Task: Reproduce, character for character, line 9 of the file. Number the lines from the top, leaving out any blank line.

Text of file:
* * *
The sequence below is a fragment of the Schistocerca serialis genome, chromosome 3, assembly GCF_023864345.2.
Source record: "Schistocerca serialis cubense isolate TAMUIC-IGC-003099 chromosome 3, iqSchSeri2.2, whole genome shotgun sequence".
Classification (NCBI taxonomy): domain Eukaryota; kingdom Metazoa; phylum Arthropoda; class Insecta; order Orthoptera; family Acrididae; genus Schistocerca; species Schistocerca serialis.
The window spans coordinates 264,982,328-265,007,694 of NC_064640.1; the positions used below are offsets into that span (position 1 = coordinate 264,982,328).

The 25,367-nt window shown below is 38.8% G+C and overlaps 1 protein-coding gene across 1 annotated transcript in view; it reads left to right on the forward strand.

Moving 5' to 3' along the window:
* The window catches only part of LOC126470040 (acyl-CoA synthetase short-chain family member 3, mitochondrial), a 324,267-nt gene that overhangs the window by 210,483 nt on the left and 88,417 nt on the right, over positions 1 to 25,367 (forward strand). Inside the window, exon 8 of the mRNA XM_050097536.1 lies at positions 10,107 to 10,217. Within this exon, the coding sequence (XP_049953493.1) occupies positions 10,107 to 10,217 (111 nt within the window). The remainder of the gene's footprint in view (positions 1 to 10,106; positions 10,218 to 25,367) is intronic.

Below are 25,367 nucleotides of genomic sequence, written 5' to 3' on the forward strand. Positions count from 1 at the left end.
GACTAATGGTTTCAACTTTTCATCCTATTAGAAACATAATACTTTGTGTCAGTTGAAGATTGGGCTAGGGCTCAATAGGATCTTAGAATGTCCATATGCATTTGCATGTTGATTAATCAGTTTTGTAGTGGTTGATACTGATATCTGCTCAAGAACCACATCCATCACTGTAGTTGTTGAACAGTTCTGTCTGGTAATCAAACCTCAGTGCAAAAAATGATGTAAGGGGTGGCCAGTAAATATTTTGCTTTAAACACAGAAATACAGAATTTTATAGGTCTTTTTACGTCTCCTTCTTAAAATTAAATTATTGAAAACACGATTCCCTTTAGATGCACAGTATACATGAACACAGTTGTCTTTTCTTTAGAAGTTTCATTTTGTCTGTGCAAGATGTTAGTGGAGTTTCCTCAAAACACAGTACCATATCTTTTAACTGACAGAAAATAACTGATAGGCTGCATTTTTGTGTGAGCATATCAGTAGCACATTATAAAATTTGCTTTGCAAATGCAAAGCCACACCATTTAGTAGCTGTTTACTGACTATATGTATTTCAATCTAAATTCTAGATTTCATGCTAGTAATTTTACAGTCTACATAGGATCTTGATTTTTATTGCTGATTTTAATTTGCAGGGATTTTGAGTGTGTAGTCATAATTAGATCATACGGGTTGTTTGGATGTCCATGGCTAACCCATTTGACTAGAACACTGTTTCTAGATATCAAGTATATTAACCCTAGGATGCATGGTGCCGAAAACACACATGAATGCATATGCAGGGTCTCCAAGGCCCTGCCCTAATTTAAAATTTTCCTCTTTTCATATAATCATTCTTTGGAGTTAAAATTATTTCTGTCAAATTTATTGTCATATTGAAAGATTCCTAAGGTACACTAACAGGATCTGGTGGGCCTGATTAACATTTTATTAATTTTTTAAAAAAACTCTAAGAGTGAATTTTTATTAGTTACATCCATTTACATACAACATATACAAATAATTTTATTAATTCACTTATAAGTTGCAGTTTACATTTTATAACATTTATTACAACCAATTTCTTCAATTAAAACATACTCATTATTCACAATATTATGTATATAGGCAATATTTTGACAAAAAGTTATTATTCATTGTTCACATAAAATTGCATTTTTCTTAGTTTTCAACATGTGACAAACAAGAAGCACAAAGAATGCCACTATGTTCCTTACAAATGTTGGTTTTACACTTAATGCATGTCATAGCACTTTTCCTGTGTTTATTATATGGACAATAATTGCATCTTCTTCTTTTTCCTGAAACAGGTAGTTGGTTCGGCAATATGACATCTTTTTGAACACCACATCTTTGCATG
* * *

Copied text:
GACTAATGGTTTCAACTTTTCATCCTATTAGAAACATAATACTTTGTGTCAGTTGAAGATTGGGCTAGGGCTCAATAGGATCTTAGAATGTCCATATGCATTTGCATGTTGATTAATCAGTTTTGTAGTGGTTGATACTGATATCTGCTCAAGAACCACATCCATCACTGTAGTTGTTGAACAGTTCTGTCTGGTAATCAAACCTCAGTGCAAAAAATGATGTAAGGGGTGGCCAGTAAATATTTTGCTTTAAACACAGAAATACAGAATTTTATAGGTCTTTTTACGTCTCCTTCTTAAAATTAAATTATTGAAAACACGATTCCCTTTAGATGCACAGTATACATGAACACAGTTGTCTTTTCTTTAGAAGTTTCATTTTGTCTGTGCAAGATGTTAGTGGAGTTTCCTCAAAACACAGTACCATATCTTTTAACTGACAGAAAATAACTGATAGGCTGCATTTTTGTGTGAGCATATCAGTAGCACATTATAAAATTTGCTTTGCAAATGCAAAGCCACACCATTTAGTAGCTGTTTACTGACTATATGTATTTCAATCTAAATTCTAGATTTCATGCTAGTAATTTTACAGTCTACATAGGATCTTGATTTTTATTGCTGATTTTAATTTGCAGGGATTTTGAGTGTGTAGTCATAATTAGATCATACGGGTTGTTTGGATGTCCATGGCTAACCCATTTGACTAGAACACTGTTTCTAGATATCAAGTATATTAACCCTAGGATGCATGGTGCCGAAAACACACATGAATGCATATGCAGGGTCTCCAAGGCCCTGCCCTAATTTAAAATTTTCCTCTTTTCATATAATCATTCTTTGGAGTTAAAATTATTTCTGTCAAATTTATTGTCATATTGAAAGATTCCTAAGGTACACTAACAGGATCTGGTGGGCCTGATTAACATTTTATTAATTTTTTAAAAAAACTCTAAGAGTGAATTTTTATTAGTTACATCCATTTACATACAACATATACAAATAATTTTATTAATTCACTTATAAGTTGCAGTTTACATTTTATAACATTTATTACAACCAATTTCTTCAATTAAAACATACTCATTATTCACAATATTATGTATATAGGCAATATTTTGACAAAAAGTTATTATTCATTGTTCACATAAAATTGCATTTTTCTTAGTTTTCAACATGTGACAAACAAGAAGCACAAAGAATGCCACTATGTTCCTTACAAATGTTGGTTTTACACTTAATGCATGTCATAGCACTTTTCCTGTGTTTATTATATGGACAATAATTGCATCTTCTTCTTTTTCCTGAAACAGGTAGTTGGTTCGGCAATATGACATCTTTTTGAACACCACATCTTTGCATG